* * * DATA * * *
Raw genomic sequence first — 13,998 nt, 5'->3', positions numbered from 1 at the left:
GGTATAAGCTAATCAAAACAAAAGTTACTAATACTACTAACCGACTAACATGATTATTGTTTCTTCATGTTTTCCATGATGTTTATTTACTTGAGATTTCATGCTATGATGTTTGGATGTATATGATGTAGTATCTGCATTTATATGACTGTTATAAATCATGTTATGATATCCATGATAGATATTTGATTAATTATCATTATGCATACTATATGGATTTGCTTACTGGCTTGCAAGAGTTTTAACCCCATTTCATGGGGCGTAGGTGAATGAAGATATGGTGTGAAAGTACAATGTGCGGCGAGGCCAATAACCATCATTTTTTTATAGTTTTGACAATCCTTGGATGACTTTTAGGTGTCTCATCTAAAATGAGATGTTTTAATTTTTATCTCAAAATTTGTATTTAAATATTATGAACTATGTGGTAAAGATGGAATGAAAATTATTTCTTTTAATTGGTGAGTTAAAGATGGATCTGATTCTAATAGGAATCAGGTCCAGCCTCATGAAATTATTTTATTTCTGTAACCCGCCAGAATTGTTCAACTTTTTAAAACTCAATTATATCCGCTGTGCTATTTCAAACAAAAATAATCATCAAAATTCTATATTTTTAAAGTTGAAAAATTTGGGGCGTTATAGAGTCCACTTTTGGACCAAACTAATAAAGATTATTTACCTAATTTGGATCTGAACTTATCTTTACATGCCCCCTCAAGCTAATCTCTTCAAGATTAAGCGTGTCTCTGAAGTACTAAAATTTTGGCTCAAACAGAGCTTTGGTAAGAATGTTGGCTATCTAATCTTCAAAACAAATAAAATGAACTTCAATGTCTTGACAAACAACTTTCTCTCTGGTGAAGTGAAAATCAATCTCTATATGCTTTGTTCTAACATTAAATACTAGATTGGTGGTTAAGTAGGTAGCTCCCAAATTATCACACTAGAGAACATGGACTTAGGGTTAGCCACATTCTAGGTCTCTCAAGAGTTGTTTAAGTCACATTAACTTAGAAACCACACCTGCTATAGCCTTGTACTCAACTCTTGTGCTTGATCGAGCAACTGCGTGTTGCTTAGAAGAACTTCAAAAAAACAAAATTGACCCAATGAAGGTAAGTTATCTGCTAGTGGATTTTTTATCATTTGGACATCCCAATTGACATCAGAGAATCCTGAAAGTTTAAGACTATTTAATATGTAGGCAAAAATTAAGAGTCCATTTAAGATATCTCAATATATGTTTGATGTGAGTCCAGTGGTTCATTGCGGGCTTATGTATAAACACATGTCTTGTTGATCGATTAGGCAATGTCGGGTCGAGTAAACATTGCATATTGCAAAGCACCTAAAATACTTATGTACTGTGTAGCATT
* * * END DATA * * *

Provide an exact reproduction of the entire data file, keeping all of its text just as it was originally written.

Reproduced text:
Raw genomic sequence first — 13,998 nt, 5'->3', positions numbered from 1 at the left:
GGTATAAGCTAATCAAAACAAAAGTTACTAATACTACTAACCGACTAACATGATTATTGTTTCTTCATGTTTTCCATGATGTTTATTTACTTGAGATTTCATGCTATGATGTTTGGATGTATATGATGTAGTATCTGCATTTATATGACTGTTATAAATCATGTTATGATATCCATGATAGATATTTGATTAATTATCATTATGCATACTATATGGATTTGCTTACTGGCTTGCAAGAGTTTTAACCCCATTTCATGGGGCGTAGGTGAATGAAGATATGGTGTGAAAGTACAATGTGCGGCGAGGCCAATAACCATCATTTTTTTATAGTTTTGACAATCCTTGGATGACTTTTAGGTGTCTCATCTAAAATGAGATGTTTTAATTTTTATCTCAAAATTTGTATTTAAATATTATGAACTATGTGGTAAAGATGGAATGAAAATTATTTCTTTTAATTGGTGAGTTAAAGATGGATCTGATTCTAATAGGAATCAGGTCCAGCCTCATGAAATTATTTTATTTCTGTAACCCGCCAGAATTGTTCAACTTTTTAAAACTCAATTATATCCGCTGTGCTATTTCAAACAAAAATAATCATCAAAATTCTATATTTTTAAAGTTGAAAAATTTGGGGCGTTATAGAGTCCACTTTTGGACCAAACTAATAAAGATTATTTACCTAATTTGGATCTGAACTTATCTTTACATGCCCCCTCAAGCTAATCTCTTCAAGATTAAGCGTGTCTCTGAAGTACTAAAATTTTGGCTCAAACAGAGCTTTGGTAAGAATGTTGGCTATCTAATCTTCAAAACAAATAAAATGAACTTCAATGTCTTGACAAACAACTTTCTCTCTGGTGAAGTGAAAATCAATCTCTATATGCTTTGTTCTAACATTAAATACTAGATTGGTGGTTAAGTAGGTAGCTCCCAAATTATCACACTAGAGAACATGGACTTAGGGTTAGCCACATTCTAGGTCTCTCAAGAGTTGTTTAAGTCACATTAACTTAGAAACCACACCTGCTATAGCCTTGTACTCAACTCTTGTGCTTGATCGAGCAACTGCGTGTTGCTTAGAAGAACTTCAAAAAAACAAAATTGACCCAATGAAGGTAAGTTATCTGCTAGTGGATTTTTTATCATTTGGACATCCCAATTGACATCAGAGAATCCTGAAAGTTTAAGACTATTTAATATGTAGGCAAAAATTAAGAGTCCATTTAAGATATCTCAATATATGTTTGATGTGAGTCCAGTGGTTCATTGCGGGCTTATGTATAAACACATGTCTTGTTGATCGATTAGGCAATGTCGGGTCGAGTAAACATTGCATATTGCAAAGCACCTAAAATACTTATGTACTGTGTAGCATT